School of Medicine

When it comes to brain tumors, a patient’s sex matters

Glioblastoma occurs in both males and females and can look the same as it grows in the brain, as it appears in an MRI, or even under the pathologist’s microscope. However, at the molecular level, male and female glioblastoma can be significantly different. The red and blue lines show that gene activity differs significantly between males and females. The implications of this are that we may need sex-specific treatments for GBM, and possibly other cancers, in order to improve outcomes for everyone. (Image: Joshua Rubin)

From The Conversation

Have you ever wondered why, in most species, males are larger and more ornamented than females? It’s an evolutionarily determined aspect of biology, but what does it mean for human health and disease? What are the implications of needing one chart to describe normal growth in boys, and another to describe normal growth in girls? Why are there two normals for growth, and does it matter for a disease of growth like cancer?

I’m a pediatric brain tumor doctor and scientist and am interested in developing new treatments for glioblastoma (GBM) and other malignant brain tumors. Glioblastoma is the most common malignant brain tumor and killed the late Sens. John McCain and Ted Kennedy, and Beau Biden III, the eldest child of former U.S. Vice President Joe Biden.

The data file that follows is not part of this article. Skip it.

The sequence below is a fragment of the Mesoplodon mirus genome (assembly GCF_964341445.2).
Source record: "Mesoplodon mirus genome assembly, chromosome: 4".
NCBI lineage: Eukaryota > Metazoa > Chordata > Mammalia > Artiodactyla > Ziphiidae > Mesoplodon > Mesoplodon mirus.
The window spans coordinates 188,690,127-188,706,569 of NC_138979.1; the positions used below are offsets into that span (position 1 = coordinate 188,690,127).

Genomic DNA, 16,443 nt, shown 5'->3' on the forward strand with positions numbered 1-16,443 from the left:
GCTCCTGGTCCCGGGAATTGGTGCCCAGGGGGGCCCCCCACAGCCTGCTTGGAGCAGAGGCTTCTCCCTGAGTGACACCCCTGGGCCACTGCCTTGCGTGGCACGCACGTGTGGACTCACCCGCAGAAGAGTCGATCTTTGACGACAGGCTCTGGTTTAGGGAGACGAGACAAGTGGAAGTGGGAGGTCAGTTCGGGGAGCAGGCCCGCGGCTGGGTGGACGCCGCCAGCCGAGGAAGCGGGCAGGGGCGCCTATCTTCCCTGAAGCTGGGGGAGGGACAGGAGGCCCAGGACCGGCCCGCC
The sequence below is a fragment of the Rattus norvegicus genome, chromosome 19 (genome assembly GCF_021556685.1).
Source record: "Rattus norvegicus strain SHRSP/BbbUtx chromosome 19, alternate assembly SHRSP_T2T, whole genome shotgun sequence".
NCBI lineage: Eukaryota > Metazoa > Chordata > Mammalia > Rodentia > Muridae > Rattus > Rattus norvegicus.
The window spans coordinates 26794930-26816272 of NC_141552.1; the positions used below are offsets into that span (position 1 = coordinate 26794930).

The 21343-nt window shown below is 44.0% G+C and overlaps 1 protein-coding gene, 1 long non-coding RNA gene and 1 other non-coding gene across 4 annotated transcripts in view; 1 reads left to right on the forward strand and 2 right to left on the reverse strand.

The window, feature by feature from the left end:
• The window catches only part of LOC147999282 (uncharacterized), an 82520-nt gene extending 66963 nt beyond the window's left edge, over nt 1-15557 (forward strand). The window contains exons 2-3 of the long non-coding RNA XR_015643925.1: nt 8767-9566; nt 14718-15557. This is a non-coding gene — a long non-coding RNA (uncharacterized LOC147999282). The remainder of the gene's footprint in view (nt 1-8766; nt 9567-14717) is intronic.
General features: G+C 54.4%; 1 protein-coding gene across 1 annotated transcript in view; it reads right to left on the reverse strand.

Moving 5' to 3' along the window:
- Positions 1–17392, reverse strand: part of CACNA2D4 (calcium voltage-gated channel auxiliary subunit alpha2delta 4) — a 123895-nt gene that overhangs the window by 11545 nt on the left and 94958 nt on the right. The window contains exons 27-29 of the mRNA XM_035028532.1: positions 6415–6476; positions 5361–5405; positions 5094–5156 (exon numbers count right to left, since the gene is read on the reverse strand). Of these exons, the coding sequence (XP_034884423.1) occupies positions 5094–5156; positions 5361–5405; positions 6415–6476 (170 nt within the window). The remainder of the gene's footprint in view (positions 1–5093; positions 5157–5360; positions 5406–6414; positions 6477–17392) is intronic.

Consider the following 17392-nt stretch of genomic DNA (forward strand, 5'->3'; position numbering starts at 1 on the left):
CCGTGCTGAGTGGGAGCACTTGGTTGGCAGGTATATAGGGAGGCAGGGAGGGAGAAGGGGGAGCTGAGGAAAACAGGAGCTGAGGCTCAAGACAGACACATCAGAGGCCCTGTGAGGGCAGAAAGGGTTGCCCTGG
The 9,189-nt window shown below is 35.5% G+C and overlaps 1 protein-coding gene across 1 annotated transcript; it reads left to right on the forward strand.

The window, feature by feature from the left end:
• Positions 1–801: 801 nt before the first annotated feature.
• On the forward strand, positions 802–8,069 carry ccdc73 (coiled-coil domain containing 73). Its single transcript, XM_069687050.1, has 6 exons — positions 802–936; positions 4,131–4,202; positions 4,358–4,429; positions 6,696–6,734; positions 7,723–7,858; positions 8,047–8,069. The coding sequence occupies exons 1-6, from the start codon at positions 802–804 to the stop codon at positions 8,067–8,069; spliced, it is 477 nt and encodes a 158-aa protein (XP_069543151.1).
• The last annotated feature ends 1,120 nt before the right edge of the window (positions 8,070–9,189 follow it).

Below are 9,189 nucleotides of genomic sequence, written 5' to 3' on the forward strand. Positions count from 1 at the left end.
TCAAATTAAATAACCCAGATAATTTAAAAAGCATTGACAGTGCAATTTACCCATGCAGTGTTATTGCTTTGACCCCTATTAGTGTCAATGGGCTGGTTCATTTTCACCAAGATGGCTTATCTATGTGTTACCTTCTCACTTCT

In this new year, about 22,000 Americans will develop glioblastoma, and nearly the same number will die from it. While GBM occurs in both males and females, we can reliably predict that of the 22,000 new cases, 8,500 will be in females while the remaining 13,500 cases will be in males. Moreover, the female GBM patients can be expected to survive about six months longer than the male patients, on average.

My colleagues and I wondered whether basic differences in biology might explain why males were more vulnerable to these malignant brain tumors and why their survival time was shorter than for females. We hypothesized that if there were differences between the male and female version of glioblastoma, we might be able to generate new, sex-specific approaches to treatment that would improve outcomes for everyone.

Sex and disease

Many human diseases exhibit substantial sex differences in their frequency and severity. Autoimmune disorders such as systemic lupus erythematosus occur nine times more frequently in females than males, and psychiatric diseases such as like depression occur nearly twice as frequently in females compared to males. The implications of sex differences in cancer have not been extensively investigated in clinical or laboratory research.

While there is a great interest in developing more personalized approaches to cancer treatment, a patient’s sex, a key feature of personalization, has not yet been incorporated into this paradigm. In our recent study in Science Translational Medicine, my collaborators and I provide what we think is compelling evidence that patients’ sex should be incorporated into treatments for glioblastoma and more thoroughly investigated in the laboratory.

  Read more at The Conversation.